International Day for Biological Diversity falls on Sunday, May 22, 2022.

The United Nations asks us to set this day aside to think about the value nature brings to our lives — both the services that it provides, and the enjoyment we get from interacting with wild creatures and places.

No doubt your social media feeds will be filled with vivid and awe-inspiring photos from biodiversity hotspots  —  the rainforest, coral reefs, the Galapagos. There is no question that these are vital places.

But there are others just as vital. Together with some very passionate partners, we at the Canadian Wildlife Federation have been turning our attention to those places with hidden or unrecognized biodiversity, such as the Great Plains.

The Biodiversity of North America’s Great Plains

The Great Plains is a vast, grass-dominated ecosystem that stretches from the Canadian Prairies, south through the central United States and into Northern Mexico. Saving what’s left of these critical grasslands requires our three countries to work together.

It’s why we’ve joined the Central Grasslands Roadmap, a working group with across-the-continent representation from Indigenous organizations, the agricultural community, NGOs, governments and academia. Soon after the International Day for Biological Diversity, we’re meeting  to prioritize immediate actions. We hope these actions will lead to measurable results in Great Plains conservation over the next one to three years. We’ll be there with Canadian partners like Environment and Climate Change Canada, Saskatchewan Stock Growers Association, Alberta Wilderness Association, the Centre for Indigenous Environmental Resources, Birds Canada and many others.

What We’re Bringing to the Table


The Canadian Wildlife Federation’s terrestrial conservation team members are looking forward to sharing our perspective. We have:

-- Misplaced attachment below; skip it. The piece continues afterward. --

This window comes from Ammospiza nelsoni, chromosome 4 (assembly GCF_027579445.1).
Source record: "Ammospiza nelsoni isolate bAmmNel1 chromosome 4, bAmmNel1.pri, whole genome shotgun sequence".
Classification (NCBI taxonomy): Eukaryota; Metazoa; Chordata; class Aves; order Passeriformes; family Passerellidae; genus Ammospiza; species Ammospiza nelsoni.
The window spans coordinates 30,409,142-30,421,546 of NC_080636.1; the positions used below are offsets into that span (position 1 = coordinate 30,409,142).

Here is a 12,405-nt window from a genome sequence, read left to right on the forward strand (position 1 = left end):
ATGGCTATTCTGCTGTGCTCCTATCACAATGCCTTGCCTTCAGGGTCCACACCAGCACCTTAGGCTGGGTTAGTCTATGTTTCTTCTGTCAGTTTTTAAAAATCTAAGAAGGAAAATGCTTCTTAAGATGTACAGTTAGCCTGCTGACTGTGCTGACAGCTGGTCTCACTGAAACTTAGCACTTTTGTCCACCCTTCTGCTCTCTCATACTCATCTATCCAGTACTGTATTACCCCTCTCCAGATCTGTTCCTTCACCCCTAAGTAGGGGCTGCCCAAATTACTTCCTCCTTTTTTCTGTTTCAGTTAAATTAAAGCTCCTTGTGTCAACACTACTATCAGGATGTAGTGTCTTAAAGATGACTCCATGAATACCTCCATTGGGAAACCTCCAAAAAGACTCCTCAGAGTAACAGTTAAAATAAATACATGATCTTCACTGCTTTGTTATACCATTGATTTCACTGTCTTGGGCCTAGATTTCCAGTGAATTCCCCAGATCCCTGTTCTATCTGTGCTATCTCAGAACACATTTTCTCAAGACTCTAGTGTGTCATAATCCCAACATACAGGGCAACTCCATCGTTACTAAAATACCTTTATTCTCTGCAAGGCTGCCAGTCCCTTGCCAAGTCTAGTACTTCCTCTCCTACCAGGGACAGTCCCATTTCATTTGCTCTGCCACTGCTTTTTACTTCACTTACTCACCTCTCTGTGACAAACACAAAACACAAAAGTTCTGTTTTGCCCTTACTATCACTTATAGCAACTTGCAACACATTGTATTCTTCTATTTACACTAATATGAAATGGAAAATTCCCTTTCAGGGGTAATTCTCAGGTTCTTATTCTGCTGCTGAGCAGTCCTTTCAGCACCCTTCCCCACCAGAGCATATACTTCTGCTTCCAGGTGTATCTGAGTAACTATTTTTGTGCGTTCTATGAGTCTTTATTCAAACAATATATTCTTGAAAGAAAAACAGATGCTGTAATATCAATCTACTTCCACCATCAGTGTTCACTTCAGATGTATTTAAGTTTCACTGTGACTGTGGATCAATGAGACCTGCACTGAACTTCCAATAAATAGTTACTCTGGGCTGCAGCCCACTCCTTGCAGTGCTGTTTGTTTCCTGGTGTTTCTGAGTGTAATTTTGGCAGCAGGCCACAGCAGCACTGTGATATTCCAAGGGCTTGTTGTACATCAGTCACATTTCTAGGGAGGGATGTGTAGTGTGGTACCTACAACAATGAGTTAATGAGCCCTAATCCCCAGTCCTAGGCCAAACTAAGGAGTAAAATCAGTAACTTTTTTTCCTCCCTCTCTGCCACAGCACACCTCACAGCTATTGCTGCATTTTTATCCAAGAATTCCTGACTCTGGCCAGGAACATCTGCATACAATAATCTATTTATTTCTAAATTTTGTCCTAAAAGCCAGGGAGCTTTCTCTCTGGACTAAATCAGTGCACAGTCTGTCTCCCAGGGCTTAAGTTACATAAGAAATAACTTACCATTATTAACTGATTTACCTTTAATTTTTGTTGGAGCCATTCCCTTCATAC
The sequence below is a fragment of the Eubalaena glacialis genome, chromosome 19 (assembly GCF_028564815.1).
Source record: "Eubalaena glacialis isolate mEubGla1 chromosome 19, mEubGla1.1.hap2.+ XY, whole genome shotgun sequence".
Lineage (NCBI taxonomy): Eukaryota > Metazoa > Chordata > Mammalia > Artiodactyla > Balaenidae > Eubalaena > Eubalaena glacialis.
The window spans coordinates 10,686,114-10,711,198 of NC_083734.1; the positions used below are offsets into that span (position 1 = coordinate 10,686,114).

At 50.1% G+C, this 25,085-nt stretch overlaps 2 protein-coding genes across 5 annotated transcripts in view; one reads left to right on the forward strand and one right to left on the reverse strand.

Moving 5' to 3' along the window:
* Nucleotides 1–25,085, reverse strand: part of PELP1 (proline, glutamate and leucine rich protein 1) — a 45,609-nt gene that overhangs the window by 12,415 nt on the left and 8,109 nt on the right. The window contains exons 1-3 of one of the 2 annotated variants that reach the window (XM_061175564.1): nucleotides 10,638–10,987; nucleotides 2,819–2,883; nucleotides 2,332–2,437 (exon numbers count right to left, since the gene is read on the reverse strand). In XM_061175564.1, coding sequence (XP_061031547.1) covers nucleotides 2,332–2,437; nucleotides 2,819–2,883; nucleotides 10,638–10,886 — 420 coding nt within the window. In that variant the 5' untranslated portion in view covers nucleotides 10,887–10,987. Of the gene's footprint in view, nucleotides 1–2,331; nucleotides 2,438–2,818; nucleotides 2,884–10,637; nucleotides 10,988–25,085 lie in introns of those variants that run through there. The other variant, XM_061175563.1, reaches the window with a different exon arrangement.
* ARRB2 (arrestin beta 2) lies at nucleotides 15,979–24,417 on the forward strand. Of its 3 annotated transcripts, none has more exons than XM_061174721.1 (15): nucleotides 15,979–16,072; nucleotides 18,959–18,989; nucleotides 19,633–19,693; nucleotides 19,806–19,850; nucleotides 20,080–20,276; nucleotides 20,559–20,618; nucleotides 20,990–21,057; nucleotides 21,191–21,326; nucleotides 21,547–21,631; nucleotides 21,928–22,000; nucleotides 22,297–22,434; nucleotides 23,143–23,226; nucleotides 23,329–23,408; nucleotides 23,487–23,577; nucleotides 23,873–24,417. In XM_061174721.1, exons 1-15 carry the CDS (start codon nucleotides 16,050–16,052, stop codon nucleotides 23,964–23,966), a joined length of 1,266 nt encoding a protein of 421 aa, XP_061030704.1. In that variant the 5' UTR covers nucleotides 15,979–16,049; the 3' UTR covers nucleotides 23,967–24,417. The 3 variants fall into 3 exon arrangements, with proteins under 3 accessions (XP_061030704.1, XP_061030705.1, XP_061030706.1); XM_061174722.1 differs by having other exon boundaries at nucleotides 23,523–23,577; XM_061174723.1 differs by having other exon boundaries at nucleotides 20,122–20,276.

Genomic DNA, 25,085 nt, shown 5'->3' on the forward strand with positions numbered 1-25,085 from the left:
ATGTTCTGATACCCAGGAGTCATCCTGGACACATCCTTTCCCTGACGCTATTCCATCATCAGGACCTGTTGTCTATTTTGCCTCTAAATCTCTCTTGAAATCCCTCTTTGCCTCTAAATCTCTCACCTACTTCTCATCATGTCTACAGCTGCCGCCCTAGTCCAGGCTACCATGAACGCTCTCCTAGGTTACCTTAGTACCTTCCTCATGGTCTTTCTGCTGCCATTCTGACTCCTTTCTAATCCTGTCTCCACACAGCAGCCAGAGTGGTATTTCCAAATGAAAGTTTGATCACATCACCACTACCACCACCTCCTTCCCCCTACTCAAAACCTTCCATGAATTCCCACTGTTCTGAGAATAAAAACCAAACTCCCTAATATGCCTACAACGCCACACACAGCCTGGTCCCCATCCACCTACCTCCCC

• Experienced many years of working with farmers and ranchers with the goal of protecting wildlife on agricultural lands
  • Drawn attention to pesticides that are harmful to wildlife
  • Collaborated with producers to develop bird-friendly farming
  • Worked to change road rights-of-way management to benefit Monarch Butterflies and other wildlife.

We’re proud to announce that our Native Grassland Conservation program in the prairie provinces is up and running. Already, we’re collaborating with Birds Canada, SODCAP (South of the Divide Conservation Action Program) and Carleton University to study how grazing affects insects and insect-eating birds

Partnerships are Key

Canada’s farmers and ranchers are the backbone of our essential agricultural industry. Partnering with them towards a shared future with wildlife is our passion. Our new Roadmap partnerships will be a key part of this future for the North American Great Plains.

Indeed, the theme for this year’s International Day for Biological Diversity is “building a shared future for all life.” We couldn’t have said it better ourselves.

Learn more about Canada’s Native Grasslands and other terrestrial work.

About the Authors

John Wilmshurst is CWF’s Native Grassland Conservation Manager. Working in grassland ecology, management and conservation for over 25 years, John has studied across the Canadian Prairies, East Africa and Europe. His focus has been large grazers, including cattle, but is excited to partner with others passionate about grasslands to conserve all aspects of our beautiful prairies. Niki Wilson is a science communicator who also writes for CWF’s Canadian Wildlife magazine.